Integrated Watershed Management Plans
Flooding, declining water quality, soil erosion, loss of wildlife habitat, streambank erosion, wetland drainage, lack of drought protection and increasing water demand are all common concerns for many watersheds in southern Manitoba. As populations increase, so are demands for access to drinkable water. Development and intense use of areas near watercourses contribute to water contamination and reduce the stability of sensitive river banks. Uncontrolled drainage of fields and wetlands can increase runoff intensity and reduce base flows of streams in dryer months. These things all occur in all watersheds, but to what extent? How concerned should we be? What can we do about it?
The Watershed Approach - A Local Solution
The issues identified above are not singular unrelated problems. They cannot be fixed in isolation. They are symptoms of a larger concern and must be treated as a system. That system is the watershed! Watersheds are defined as areas of land that captures precipitation (i.e. rain, snow melt) and funnels it to a river, lake or stream. It is a community where people, business, agriculture, government, institutions, plants, and animals are interconnected by the common water resource. The community influences the watershed and the watershed influences the community. A watershed is a complex system and to protect its health everyone who has a stake in the watershed may have to make tradeoffs, compromises and maybe even some sacrifices to keep it healthy.
An Integrated Watershed Management Plan is simply an organized way of looking at big picture issues and setting long and short term priorities for improving the watershed. This plan will be holistic and provide a venue where all watershed residents, local municipalities and government agencies can openly discuss watershed concerns and work together to develop long term solutions.
The watershed plan will help set local priorities between need-to-do’s and nice-to-do’s and helps communicate to the public where the work will be done. It also demonstrates to senior governments that local people are in charge of managing their own resources. The plan will help groups like the La Salle Redboine Conservation District set programming agendas and direct limited funds to watershed priorities.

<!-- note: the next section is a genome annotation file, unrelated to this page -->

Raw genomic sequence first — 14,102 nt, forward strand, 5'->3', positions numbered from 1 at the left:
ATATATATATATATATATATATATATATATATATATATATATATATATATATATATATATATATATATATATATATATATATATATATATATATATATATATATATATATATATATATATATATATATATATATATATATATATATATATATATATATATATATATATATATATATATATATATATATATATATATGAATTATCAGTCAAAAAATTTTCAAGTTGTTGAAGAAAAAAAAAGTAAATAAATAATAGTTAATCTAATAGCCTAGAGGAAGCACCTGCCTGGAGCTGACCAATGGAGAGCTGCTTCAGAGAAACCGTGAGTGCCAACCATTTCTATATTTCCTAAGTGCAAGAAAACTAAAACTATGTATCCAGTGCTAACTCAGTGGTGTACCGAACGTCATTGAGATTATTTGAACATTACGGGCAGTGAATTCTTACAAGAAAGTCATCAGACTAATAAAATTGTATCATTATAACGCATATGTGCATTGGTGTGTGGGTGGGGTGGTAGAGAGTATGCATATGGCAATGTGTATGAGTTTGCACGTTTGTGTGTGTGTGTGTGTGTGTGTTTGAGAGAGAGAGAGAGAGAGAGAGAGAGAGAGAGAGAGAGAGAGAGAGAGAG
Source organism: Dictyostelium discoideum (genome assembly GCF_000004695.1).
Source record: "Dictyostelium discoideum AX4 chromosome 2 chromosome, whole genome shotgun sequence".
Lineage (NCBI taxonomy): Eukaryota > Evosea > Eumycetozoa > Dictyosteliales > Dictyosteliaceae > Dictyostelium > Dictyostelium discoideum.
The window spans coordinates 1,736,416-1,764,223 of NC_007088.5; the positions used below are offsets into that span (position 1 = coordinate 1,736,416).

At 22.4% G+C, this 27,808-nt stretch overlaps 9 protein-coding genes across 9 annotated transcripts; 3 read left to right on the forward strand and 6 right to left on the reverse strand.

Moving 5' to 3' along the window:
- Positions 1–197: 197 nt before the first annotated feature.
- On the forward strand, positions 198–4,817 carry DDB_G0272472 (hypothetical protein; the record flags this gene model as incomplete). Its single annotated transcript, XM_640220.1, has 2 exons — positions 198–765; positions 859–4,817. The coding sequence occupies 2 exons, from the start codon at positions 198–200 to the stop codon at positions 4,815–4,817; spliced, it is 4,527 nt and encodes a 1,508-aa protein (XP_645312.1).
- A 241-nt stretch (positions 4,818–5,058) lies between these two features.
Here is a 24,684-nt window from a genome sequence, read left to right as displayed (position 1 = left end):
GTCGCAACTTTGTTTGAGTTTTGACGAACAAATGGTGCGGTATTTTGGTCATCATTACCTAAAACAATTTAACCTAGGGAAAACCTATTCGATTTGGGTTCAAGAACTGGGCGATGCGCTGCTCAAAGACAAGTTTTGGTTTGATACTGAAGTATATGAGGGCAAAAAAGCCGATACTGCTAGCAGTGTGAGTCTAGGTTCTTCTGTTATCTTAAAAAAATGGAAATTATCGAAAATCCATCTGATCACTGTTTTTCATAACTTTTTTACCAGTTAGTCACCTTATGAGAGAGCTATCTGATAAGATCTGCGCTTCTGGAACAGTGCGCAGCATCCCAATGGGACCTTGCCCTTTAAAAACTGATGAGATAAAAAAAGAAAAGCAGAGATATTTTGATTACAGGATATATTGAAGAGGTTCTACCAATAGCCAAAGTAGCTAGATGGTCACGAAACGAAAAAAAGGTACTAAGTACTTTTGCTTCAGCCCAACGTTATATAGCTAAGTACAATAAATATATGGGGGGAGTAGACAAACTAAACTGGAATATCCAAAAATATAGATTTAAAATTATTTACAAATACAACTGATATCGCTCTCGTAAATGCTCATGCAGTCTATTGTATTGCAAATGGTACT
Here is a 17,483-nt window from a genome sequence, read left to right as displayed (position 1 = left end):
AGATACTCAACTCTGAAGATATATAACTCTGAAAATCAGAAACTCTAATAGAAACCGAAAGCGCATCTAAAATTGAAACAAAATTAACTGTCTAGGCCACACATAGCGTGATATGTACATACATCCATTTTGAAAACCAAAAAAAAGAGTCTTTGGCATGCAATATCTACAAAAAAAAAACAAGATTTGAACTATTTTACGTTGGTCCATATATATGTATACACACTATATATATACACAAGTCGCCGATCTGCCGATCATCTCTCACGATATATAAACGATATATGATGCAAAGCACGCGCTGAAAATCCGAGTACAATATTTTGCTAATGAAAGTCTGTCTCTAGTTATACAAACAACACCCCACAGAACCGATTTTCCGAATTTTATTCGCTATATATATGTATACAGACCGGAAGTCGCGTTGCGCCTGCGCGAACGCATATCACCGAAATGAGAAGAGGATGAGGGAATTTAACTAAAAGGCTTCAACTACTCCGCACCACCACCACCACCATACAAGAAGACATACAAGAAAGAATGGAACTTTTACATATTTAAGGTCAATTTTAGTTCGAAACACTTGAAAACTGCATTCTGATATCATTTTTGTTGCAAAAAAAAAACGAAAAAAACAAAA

How Does The Planning Process Work?
Under the recently enabled Water Protection Act, the La Salle Redboine Conservation District has been established as Water Planning Authority (WPA). This means that the Conservation District has been assigned the responsibility of preparing and implementing watershed plans for watersheds within the district. This process will be community driven and requires the support, opinions and knowledge of the residents of the watershed and technical information from the Provincial and Federal Government. Resident members and government representatives will form a Water Planning Advisory Team (WPAT) that will debate the issues and provide expertise to the WPA for consideration in the final plan.
Information about the state of the watershed will be collected and presented to all members of the WPAT and WPA. The issues will be identified and reasonable solutions will be recommended. Community consultations will also take place at various times during the planning process in several communities throughout the watershed. At these meetings, information will be provided to the public about the progress of the plan and the state of the watershed. The public is encouraged to provide feedback to the WPAT & WPA for consideration in the final plan. Once all the information has been received, community comments evaluated and the final plan prepared, the recommendations of the plan will be implemented by agencies as indicated.
The watershed plan aims to be completed within a two year time frame. A full scale review of the progress of the plan will also be completed to identify successes, failures and to introduce refinements to ensure the plan is up to date with the needs of the watershed.
Integrated Watershed Management Planning will promote responsible landscape management, provide an opportunity for public dialogue, watershed education, and develop a long term development strategy for watershed resources to achieve a healthy watershed community.